At 10 o’clock yesterday morning, six physicians convened to Tartu University Hospital intensive care unit to discuss action regarding Centre Party chairman and mayor of Tallinn Edgar Savisaar under constant anaesthesia since early Thursday morning last week, his right leg under attack by flesh-eating bacteria.
The team of doctors led by the hospital’s anaesthetics and intensive care clinic chief Professor Joel Starkopf, inspected Mr Savisaar and arrived at a decision to take him into the operating theatre as infection in the soft tissue of the led begged surgery.
Up to then – yesterday – media had basically distributed the version of Mr Savisaar sick with a hard case of pneumonia. As admitted by Mr Starkopf at the press conference held at the hospital yesterday where Mr Savisaar arrived Wednesday afternoon last week complaining weakness, tiredness and feeling bad, he also thought this was pneumonia. «All symptoms pointed towards that,» he added.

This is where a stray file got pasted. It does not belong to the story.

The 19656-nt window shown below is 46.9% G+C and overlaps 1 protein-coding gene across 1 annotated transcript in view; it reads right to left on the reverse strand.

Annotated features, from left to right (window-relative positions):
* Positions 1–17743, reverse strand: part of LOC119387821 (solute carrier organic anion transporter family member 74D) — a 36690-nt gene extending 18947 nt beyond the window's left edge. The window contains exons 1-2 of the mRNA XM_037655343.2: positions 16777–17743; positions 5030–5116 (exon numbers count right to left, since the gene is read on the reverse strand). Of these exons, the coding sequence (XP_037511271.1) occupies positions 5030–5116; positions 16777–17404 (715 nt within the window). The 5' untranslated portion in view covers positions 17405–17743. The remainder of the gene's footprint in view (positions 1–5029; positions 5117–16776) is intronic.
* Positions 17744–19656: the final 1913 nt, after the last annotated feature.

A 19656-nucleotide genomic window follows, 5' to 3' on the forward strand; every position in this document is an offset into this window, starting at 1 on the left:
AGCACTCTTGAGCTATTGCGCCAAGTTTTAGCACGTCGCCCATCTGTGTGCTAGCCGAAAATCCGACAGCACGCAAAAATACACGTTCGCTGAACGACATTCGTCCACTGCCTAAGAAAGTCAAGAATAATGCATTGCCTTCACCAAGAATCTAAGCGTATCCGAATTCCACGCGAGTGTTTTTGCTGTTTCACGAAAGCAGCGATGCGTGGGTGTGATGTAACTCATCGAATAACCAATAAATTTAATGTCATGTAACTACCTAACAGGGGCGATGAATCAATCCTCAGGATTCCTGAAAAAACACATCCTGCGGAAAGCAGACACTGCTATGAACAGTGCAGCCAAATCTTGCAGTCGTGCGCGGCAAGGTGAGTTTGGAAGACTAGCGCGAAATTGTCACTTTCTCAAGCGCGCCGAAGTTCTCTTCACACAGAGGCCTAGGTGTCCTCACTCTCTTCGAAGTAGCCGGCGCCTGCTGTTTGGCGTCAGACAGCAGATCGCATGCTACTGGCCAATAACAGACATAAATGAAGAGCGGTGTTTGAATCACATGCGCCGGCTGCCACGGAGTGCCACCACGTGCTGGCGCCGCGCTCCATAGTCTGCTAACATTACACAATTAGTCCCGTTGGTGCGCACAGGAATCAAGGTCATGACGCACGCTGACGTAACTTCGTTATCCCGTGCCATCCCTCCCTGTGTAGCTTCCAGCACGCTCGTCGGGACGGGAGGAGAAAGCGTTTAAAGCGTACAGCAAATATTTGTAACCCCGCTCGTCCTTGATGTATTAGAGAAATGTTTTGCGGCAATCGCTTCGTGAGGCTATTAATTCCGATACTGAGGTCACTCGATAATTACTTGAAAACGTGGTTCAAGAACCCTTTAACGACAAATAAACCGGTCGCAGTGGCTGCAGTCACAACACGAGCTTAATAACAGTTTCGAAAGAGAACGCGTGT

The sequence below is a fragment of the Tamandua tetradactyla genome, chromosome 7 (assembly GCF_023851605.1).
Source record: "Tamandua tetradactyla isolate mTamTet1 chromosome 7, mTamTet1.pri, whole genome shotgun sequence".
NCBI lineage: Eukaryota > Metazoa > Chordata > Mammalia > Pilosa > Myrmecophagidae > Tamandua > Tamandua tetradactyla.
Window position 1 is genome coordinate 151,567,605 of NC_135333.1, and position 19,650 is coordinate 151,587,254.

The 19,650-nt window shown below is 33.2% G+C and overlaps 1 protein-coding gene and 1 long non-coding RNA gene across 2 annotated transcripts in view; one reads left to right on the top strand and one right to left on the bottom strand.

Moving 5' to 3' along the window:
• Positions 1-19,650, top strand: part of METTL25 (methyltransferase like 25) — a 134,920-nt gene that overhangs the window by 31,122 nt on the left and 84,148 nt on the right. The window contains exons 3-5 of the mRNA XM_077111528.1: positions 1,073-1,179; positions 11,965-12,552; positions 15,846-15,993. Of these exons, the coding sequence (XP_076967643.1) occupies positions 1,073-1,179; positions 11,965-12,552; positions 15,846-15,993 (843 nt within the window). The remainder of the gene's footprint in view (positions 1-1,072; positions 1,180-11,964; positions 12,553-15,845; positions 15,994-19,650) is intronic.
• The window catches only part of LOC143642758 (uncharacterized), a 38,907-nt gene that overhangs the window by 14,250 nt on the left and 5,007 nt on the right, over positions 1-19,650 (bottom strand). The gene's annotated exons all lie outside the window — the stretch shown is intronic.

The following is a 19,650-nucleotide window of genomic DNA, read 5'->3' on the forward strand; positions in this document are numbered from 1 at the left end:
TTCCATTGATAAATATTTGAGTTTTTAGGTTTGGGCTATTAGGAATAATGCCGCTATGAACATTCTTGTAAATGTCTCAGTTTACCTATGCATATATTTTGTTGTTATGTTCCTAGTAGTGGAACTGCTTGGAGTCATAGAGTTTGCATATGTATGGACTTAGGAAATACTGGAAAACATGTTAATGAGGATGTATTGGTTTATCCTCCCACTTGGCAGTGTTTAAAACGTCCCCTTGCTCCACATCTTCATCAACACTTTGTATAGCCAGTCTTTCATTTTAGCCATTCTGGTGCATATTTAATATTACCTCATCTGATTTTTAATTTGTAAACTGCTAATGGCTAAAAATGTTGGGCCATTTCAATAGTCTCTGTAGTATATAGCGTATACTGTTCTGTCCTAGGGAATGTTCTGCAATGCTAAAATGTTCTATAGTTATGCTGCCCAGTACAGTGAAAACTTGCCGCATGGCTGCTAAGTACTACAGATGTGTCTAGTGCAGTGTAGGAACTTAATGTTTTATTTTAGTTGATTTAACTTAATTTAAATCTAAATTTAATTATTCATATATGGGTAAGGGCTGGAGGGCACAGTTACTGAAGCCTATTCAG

However, said Mr Starkopf, it soon surfaced that what Mr Savisaar actually suffered from was an infection due to leg injury. On the lower right leg, he had a skin scratch about a centimetre in length, the cause and origin of which is not known. From there, described the professor, streptococcus infection spread rapidly causing blood poisoning and taking Mr Savisaar into a critical condition, causing a toxic shock syndrome.
Via media, last week, the initial days of scarce information had led to assumptions that the severe health failure of Mr Savisaar may have been triggered by his recent trip to Thailand. About that Mr Starkopf would not speculate, only saying that the «microbe carries no label from whence it came from. This [flesh-eating bacteria] is a simple disease agent, found all around us, both in Thailand and Estonia.»